(The confusion doubled back on itself, another layer of reference back, when I bumped into anat0010 in the help centre the other day. I'm always baffled when people object to the "meaningless" user IDs. These user IDs were -- and are -- my friends: scat0173, hert0145, scat0324, univ0555 and univ0556, anat0010, 'famous' people like mert0034 and mert0108 and math0001. They're as meaningful to me as ordinary names. Though I might draw the line at giving my children sable/herald user IDs as middle names. But I digress.)

I knew that coming back to Oxford would have this effect, but I said (and you're probably tired of hearing me say it) that I'd got over my relationship with Oxford enough now that I felt I could be friends with the place again. I think that was -- and is -- true; I know this city too well in too many different ways for it to have the same old hold on me now. I don't feel lost each time its seasons change; the new terms roll in and out like the mists across Marston cyclepath. I'm still attached to the place, but it can't wrap me round its spires any more. A quad is just a quad; a bridge is just a sigh.

Think how many pages have been written in and about Oxford, word upon word, covering the city in leaves like an eternal autumn. If a city could think, would it know that it was the same place underneath, would it see the paper beneath the palimpsest? If a city could speak, perhaps Oxford would look at me and say "how you've grown".
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katstevens From: katstevens Date: November 4th, 2007 10:31 pm (UTC) (Link)


Heheh, bras. It's still funny. Heheheh.
j4 From: j4 Date: November 4th, 2007 11:19 pm (UTC) (Link)

Re: bras1136


Still not as bad as 'scat' though!
celestialweasel From: celestialweasel Date: November 4th, 2007 10:44 pm (UTC) (Link)
The new undergraduates have stopped looking any younger, they are no younger this year than last :-)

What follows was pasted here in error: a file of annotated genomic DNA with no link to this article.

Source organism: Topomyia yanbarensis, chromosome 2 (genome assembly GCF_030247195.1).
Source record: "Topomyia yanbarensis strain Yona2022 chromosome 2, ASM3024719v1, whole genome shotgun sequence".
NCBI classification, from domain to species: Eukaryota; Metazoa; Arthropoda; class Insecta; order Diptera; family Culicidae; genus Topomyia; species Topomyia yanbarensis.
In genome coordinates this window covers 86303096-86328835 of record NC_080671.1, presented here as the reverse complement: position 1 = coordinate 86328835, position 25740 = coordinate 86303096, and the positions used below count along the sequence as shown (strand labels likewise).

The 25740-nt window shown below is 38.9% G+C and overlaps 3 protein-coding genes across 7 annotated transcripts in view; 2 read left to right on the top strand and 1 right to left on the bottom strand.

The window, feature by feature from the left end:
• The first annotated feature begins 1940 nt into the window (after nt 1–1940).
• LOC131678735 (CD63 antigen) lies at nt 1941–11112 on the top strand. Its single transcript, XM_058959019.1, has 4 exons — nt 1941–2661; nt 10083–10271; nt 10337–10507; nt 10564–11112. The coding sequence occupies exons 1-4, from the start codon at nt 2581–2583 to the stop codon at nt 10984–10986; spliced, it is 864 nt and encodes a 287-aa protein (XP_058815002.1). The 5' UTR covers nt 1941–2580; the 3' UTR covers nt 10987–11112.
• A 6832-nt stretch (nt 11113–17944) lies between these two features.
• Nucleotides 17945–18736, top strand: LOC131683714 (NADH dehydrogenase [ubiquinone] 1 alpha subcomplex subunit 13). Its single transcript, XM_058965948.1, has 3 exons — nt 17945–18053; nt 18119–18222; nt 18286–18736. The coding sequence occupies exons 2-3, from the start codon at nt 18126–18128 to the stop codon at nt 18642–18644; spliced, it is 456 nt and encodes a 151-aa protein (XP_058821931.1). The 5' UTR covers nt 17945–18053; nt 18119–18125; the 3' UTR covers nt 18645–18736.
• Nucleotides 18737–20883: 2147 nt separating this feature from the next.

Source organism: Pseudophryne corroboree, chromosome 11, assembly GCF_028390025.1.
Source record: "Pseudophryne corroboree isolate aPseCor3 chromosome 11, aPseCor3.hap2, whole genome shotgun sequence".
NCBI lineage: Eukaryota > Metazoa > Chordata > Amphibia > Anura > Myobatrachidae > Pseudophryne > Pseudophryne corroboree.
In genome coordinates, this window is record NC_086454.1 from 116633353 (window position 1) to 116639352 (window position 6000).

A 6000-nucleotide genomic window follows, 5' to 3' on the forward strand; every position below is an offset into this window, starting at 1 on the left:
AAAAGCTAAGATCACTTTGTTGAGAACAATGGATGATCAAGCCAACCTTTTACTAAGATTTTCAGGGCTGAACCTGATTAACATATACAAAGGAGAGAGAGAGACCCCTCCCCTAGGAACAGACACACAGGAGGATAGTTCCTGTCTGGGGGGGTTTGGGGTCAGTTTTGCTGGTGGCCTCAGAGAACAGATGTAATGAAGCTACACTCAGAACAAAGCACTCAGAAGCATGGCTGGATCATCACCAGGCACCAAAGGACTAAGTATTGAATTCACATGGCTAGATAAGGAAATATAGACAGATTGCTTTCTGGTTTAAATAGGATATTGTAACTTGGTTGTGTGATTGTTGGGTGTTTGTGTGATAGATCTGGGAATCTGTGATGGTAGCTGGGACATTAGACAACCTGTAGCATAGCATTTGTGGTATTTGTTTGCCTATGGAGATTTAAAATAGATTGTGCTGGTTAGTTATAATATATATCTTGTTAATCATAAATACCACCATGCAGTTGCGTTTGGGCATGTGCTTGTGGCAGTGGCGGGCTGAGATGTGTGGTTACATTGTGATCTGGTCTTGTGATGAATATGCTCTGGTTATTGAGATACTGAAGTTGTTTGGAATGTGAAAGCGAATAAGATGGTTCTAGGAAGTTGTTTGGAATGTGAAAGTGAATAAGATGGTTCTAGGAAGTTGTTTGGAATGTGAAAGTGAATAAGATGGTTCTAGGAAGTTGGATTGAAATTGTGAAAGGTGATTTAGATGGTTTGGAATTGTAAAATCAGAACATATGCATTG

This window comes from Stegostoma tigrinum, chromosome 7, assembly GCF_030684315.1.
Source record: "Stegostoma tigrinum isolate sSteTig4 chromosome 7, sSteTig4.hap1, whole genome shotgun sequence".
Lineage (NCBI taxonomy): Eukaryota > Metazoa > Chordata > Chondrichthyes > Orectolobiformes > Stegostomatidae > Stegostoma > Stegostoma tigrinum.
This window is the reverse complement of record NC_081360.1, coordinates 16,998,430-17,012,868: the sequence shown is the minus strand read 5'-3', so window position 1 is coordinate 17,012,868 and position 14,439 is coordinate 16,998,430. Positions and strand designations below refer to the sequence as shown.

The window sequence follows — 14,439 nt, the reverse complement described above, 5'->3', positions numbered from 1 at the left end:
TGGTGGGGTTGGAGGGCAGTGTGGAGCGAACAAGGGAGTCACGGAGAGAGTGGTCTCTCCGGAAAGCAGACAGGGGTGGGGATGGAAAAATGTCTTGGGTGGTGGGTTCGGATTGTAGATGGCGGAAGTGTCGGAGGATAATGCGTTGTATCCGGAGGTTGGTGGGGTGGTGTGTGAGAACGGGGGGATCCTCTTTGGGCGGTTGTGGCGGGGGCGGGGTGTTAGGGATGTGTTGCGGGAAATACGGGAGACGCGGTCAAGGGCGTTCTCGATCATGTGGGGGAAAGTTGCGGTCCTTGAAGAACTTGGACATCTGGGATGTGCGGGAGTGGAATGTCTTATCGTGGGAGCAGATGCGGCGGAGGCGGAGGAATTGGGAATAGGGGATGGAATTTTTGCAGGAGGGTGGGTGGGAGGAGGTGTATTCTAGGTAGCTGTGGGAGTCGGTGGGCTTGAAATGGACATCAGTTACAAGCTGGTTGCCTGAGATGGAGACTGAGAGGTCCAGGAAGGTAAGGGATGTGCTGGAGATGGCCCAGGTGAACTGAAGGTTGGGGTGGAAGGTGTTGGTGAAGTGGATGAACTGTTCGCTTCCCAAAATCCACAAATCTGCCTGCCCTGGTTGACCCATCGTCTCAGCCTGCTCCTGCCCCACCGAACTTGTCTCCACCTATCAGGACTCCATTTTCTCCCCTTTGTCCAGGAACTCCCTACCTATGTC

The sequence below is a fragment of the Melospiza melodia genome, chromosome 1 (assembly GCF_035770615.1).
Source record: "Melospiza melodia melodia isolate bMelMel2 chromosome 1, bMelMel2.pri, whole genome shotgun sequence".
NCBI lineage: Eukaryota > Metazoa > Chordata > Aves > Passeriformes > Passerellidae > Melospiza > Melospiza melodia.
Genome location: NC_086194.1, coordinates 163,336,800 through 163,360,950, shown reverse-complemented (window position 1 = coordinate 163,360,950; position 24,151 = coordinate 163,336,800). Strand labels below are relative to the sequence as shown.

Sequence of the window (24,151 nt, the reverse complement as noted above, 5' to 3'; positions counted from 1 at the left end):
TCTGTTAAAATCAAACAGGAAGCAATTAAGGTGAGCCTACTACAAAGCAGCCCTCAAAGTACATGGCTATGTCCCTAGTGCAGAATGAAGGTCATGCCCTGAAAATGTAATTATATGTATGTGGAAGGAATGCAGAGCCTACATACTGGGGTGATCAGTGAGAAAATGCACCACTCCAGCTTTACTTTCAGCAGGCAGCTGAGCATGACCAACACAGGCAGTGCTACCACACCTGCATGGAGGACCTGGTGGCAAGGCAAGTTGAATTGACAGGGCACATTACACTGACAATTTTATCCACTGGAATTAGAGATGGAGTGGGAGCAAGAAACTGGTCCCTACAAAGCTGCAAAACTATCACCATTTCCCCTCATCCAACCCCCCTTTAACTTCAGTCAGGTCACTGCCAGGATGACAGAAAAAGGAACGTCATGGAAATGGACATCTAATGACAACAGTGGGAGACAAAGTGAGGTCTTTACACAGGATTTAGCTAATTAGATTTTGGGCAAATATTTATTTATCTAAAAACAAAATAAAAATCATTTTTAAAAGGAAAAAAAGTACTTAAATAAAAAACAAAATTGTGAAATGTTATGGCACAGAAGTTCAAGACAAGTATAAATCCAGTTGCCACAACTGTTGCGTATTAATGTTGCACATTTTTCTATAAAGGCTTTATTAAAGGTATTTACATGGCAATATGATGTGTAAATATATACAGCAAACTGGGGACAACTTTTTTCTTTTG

j4 From: j4 Date: November 4th, 2007 11:17 pm (UTC) (Link)
Or perhaps we've stopped getting older! That'd be it, yes. Top stuff. :)
barrysarll From: barrysarll Date: November 4th, 2007 11:06 pm (UTC) (Link)
The last time I went back to my Pembroke, I was sat at dinner next to a chap who'd not been there since 1972. He was amazed at how little it had changed since then; I was shocked by how much it had changed since 1999.
j4 From: j4 Date: November 4th, 2007 11:16 pm (UTC) (Link)
I suppose it's a question of how long it seems since you were there. In some ways it feels like my undergrad days weren't that long ago, but then I think my brain has some kind of millennium bug whereby the 1990s don't actually seem to be getting any further away, or rather I still think of them as being very recent when in fact most of them are over a decade ago now. (I notice this when I'm sorting books at Oxfam -- the sort of books that stop being relevant, like travel guides and so on -- and I think "oh, 1999, that's quite ... ah. Quite ancient actually.")

I wouldn't've been able to go to my Pembroke in 1972! I mean, even if I'd been alive then. Unless I'd disguised myself as a boy. Weird to think of that sort of Oxford -- all boys in suits and Latin and stuff, I mean -- still being there when my parents were getting married, in their long collars and long hair and all that.